Added code to X86AsmParser::emitInstruction() to add an LFENCE after each instruction that may load.
This seems like a much more robust approach for mitigating inline asm. Thanks for that!
For now, my biggest question is around layering and separation of concerns. Do we really want to do transformations in the parser? It seems like that opens the door to making the parser API surprising and less helpful. For example, if the LVI mitigation is enabled the Parse and Emit operations of the parser no longer round-trip, which is very new and very nonobvious.
I definitely understand that you put the code here because it was the one path you could find that all attempts to emit ASM would go through. And I know it's frustrating I don't have a concrete suggestion for a different approach. Still working on that.
Let's add a comment about how this list was created, or maybe a reference to public documentation if this list is pulled from there. Otherwise folks coming afterward have no way to tell if this list is correct.
Once the details of LVI have faded, future maintainers will really appreciate a comment here about what this mitigation *is*, what it's doing, etc.
Same comment as for the list above.
First, want to apologize for the high latency -- thanks to (gestures vaguely in the air) I've been mostly offline during the day and trying to catch up at night.
I think I've probably said my piece here. Summarizing themes from my comments:
- the parser seems like a weird place to put this mitigation
- the lists of instructions feel very magic because there's no explanation of how they were arrived at. They can also be incomplete or become out of date. Consider fixing both by matching instructions by interesting properties instead of opcodes. Include an explanation of why the properties make the instructions interesting in the context of LVI.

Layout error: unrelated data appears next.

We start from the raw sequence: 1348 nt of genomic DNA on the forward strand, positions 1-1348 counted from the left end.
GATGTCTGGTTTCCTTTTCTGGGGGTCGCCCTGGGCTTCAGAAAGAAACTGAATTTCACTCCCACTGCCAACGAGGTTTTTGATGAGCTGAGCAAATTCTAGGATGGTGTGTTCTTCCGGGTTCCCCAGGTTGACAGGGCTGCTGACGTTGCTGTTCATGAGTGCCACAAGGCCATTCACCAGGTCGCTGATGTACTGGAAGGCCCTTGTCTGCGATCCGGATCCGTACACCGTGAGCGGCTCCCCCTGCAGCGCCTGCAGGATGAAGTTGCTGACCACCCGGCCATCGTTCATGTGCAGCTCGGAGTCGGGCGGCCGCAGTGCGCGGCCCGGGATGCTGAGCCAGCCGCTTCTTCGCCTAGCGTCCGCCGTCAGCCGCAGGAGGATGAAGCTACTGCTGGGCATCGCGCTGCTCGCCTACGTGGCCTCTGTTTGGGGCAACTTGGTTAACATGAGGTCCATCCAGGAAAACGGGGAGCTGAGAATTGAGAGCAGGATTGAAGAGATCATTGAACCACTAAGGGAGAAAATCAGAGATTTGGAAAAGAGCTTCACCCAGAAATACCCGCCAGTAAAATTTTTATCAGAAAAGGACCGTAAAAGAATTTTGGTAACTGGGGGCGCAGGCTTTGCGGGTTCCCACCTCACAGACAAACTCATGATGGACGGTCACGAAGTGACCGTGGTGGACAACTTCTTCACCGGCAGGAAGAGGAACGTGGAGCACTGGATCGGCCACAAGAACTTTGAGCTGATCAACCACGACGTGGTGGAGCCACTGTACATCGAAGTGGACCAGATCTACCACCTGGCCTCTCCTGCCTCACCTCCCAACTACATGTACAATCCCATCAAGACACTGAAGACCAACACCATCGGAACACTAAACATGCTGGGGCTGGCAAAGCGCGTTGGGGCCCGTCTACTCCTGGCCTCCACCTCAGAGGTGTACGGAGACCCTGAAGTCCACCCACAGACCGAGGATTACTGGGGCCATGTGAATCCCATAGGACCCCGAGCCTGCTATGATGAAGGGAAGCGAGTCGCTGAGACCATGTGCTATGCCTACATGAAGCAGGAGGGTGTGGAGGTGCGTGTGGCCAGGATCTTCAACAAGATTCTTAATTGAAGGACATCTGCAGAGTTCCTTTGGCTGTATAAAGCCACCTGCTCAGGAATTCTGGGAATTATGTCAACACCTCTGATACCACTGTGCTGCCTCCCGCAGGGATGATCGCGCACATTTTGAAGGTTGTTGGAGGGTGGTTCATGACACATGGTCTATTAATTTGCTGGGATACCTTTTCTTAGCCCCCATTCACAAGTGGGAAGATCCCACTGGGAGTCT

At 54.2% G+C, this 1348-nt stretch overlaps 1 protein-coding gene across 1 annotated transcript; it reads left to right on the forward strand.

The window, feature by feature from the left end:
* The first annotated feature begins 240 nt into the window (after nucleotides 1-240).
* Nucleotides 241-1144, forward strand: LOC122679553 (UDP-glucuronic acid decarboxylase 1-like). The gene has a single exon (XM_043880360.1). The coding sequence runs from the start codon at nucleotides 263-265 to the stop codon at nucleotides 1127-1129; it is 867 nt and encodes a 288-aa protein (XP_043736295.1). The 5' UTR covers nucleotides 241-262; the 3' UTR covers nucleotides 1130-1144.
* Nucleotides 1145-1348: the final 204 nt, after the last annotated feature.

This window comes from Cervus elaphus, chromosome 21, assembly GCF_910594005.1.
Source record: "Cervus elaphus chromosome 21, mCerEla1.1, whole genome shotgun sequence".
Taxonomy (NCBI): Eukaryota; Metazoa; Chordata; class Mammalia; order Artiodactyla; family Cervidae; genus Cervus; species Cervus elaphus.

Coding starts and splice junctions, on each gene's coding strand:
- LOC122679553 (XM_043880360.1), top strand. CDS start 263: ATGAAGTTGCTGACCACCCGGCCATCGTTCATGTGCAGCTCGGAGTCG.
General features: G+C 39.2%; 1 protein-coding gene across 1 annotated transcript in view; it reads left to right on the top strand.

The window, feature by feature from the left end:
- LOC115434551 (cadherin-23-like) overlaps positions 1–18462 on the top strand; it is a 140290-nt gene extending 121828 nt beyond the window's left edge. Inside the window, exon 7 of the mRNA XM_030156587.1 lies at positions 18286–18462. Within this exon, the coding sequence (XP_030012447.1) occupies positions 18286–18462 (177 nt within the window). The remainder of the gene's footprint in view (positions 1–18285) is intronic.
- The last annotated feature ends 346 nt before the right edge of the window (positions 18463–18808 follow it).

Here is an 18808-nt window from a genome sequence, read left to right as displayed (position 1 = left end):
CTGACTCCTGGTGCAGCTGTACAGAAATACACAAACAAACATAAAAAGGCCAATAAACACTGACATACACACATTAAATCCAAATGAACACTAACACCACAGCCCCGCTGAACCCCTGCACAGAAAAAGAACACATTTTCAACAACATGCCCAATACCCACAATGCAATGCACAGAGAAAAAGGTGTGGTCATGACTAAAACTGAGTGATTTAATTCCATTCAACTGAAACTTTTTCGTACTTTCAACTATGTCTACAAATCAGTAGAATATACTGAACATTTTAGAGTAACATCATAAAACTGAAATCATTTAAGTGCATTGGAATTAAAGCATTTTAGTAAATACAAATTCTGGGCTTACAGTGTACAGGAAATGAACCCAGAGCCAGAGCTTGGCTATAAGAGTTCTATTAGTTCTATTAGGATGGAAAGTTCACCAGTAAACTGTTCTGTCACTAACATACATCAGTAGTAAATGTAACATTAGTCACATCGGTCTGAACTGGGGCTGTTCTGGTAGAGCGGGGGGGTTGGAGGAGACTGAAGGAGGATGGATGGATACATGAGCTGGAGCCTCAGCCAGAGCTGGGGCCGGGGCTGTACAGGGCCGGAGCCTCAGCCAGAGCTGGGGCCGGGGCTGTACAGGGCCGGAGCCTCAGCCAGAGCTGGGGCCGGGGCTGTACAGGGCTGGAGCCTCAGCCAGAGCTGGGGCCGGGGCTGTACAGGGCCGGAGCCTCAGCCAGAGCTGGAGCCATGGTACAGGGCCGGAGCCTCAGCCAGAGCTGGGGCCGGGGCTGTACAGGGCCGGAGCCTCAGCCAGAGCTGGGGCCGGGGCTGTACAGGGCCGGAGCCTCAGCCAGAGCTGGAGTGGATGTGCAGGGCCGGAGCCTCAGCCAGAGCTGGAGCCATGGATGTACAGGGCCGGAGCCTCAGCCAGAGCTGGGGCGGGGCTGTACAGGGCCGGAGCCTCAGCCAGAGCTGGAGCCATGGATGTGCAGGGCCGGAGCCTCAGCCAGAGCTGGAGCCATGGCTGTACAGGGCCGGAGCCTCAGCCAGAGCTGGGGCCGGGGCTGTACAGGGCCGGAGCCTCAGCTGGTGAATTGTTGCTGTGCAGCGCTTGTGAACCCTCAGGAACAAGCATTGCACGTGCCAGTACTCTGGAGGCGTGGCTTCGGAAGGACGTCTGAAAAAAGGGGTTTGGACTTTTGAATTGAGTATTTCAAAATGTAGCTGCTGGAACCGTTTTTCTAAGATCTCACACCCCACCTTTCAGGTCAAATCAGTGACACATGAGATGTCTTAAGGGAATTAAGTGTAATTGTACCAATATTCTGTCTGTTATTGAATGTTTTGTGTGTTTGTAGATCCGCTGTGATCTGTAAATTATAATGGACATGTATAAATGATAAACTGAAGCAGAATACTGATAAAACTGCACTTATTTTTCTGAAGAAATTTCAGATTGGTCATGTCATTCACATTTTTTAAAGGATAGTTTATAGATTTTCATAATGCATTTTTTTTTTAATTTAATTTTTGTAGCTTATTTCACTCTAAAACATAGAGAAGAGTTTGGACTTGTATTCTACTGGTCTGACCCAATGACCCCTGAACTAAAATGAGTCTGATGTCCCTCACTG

- the warnings we fire aren't actionable
Ultimately, though, these are code-quality and maintainability issues and I'm not a maintainer. Especially since I'm only occasionally-online right now, please don't consider me a blocker for the review.
Following up on my previous comment: it seems like this is supposed to be the full set of instructions that combine a load from memory with a control flow change dependent on that load.
How are we sure the list is complete? Just from a quick look at the return instructions LLVM has for X86, it looks like LRETL and LRETQ exist and would not be mitigated.
Can we just look at the MCInstDesc and warn for instructions that mayLoad and mayAffectControlFlow? Then this list will stay up to date even if new instructions are added.
This warning should at least tell users *why* this is vulnerable, and ideally offer the next step for fixing it.
I didn't find any mention of these instructions, why they would "require additional considerations", or what folks should actually *do* if they hit this warning by reading https://software.intel.com/security-software-guidance/insights/deep-dive-load-value-injection.
Here's my best guess:
Is that accurate?
If so, we could explain it that way and replace the hardcoded list with hasImplicitDefOfPhysReg(X86::EFLAGS)